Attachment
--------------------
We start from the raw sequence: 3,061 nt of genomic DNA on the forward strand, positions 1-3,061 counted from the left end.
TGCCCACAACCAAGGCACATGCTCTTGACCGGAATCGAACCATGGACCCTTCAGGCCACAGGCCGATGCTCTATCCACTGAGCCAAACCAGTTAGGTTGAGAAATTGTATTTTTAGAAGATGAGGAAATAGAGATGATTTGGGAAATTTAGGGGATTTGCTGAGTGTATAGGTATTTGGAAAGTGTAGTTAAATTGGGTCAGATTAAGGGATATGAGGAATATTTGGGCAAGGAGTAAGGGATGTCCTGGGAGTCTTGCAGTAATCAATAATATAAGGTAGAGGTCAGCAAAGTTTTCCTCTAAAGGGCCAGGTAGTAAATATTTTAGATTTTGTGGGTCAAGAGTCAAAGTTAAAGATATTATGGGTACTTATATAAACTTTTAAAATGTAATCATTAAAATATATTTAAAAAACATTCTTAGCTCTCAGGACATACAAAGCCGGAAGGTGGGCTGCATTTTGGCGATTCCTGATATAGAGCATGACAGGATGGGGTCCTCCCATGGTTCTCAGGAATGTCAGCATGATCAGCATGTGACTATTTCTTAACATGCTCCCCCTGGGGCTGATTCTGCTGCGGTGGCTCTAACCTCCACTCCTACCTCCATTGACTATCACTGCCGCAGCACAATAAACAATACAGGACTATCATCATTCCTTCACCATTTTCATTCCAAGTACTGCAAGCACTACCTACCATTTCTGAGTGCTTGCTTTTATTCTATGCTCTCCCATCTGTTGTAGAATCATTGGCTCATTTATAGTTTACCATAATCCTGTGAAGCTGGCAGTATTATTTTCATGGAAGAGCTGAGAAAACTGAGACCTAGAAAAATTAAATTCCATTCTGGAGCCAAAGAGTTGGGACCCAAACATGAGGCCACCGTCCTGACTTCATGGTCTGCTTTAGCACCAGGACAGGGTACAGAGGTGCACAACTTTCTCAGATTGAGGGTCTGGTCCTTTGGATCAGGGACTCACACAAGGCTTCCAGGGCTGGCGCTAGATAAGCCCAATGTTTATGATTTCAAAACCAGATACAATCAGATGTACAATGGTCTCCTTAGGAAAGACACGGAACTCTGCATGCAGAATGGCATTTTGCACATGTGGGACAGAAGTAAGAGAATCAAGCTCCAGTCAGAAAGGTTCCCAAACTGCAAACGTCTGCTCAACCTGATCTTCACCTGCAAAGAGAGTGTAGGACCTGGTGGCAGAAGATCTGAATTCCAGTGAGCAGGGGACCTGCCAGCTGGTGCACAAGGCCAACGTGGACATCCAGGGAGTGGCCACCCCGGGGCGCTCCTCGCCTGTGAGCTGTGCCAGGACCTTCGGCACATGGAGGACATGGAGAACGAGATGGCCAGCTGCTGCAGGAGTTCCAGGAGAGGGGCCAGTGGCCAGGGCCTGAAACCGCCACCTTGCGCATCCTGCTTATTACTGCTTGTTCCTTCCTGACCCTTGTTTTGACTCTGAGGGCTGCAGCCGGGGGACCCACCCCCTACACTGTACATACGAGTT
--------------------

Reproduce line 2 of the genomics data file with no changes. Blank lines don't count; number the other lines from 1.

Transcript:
TGCCCACAACCAAGGCACATGCTCTTGACCGGAATCGAACCATGGACCCTTCAGGCCACAGGCCGATGCTCTATCCACTGAGCCAAACCAGTTAGGTTGAGAAATTGTATTTTTAGAAGATGAGGAAATAGAGATGATTTGGGAAATTTAGGGGATTTGCTGAGTGTATAGGTATTTGGAAAGTGTAGTTAAATTGGGTCAGATTAAGGGATATGAGGAATATTTGGGCAAGGAGTAAGGGATGTCCTGGGAGTCTTGCAGTAATCAATAATATAAGGTAGAGGTCAGCAAAGTTTTCCTCTAAAGGGCCAGGTAGTAAATATTTTAGATTTTGTGGGTCAAGAGTCAAAGTTAAAGATATTATGGGTACTTATATAAACTTTTAAAATGTAATCATTAAAATATATTTAAAAAACATTCTTAGCTCTCAGGACATACAAAGCCGGAAGGTGGGCTGCATTTTGGCGATTCCTGATATAGAGCATGACAGGATGGGGTCCTCCCATGGTTCTCAGGAATGTCAGCATGATCAGCATGTGACTATTTCTTAACATGCTCCCCCTGGGGCTGATTCTGCTGCGGTGGCTCTAACCTCCACTCCTACCTCCATTGACTATCACTGCCGCAGCACAATAAACAATACAGGACTATCATCATTCCTTCACCATTTTCATTCCAAGTACTGCAAGCACTACCTACCATTTCTGAGTGCTTGCTTTTATTCTATGCTCTCCCATCTGTTGTAGAATCATTGGCTCATTTATAGTTTACCATAATCCTGTGAAGCTGGCAGTATTATTTTCATGGAAGAGCTGAGAAAACTGAGACCTAGAAAAATTAAATTCCATTCTGGAGCCAAAGAGTTGGGACCCAAACATGAGGCCACCGTCCTGACTTCATGGTCTGCTTTAGCACCAGGACAGGGTACAGAGGTGCACAACTTTCTCAGATTGAGGGTCTGGTCCTTTGGATCAGGGACTCACACAAGGCTTCCAGGGCTGGCGCTAGATAAGCCCAATGTTTATGATTTCAAAACCAGATACAATCAGATGTACAATGGTCTCCTTAGGAAAGACACGGAACTCTGCATGCAGAATGGCATTTTGCACATGTGGGACAGAAGTAAGAGAATCAAGCTCCAGTCAGAAAGGTTCCCAAACTGCAAACGTCTGCTCAACCTGATCTTCACCTGCAAAGAGAGTGTAGGACCTGGTGGCAGAAGATCTGAATTCCAGTGAGCAGGGGACCTGCCAGCTGGTGCACAAGGCCAACGTGGACATCCAGGGAGTGGCCACCCCGGGGCGCTCCTCGCCTGTGAGCTGTGCCAGGACCTTCGGCACATGGAGGACATGGAGAACGAGATGGCCAGCTGCTGCAGGAGTTCCAGGAGAGGGGCCAGTGGCCAGGGCCTGAAACCGCCACCTTGCGCATCCTGCTTATTACTGCTTGTTCCTTCCTGACCCTTGTTTTGACTCTGAGGGCTGCAGCCGGGGGACCCACCCCCTACACTGTACATACGAGTT